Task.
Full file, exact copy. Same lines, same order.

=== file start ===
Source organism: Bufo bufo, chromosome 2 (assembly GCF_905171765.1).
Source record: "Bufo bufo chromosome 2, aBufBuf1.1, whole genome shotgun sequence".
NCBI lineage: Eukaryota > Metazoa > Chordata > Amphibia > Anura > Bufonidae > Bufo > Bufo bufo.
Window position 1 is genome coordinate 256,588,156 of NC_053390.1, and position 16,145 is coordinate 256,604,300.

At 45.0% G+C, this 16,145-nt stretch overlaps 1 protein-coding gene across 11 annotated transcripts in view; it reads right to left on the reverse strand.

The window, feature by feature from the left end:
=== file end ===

Source organism: Bufo bufo, chromosome 2 (assembly GCF_905171765.1).
Source record: "Bufo bufo chromosome 2, aBufBuf1.1, whole genome shotgun sequence".
NCBI lineage: Eukaryota > Metazoa > Chordata > Amphibia > Anura > Bufonidae > Bufo > Bufo bufo.
Window position 1 is genome coordinate 256,588,156 of NC_053390.1, and position 16,145 is coordinate 256,604,300.

At 45.0% G+C, this 16,145-nt stretch overlaps 1 protein-coding gene across 11 annotated transcripts in view; it reads right to left on the reverse strand.

The window, feature by feature from the left end: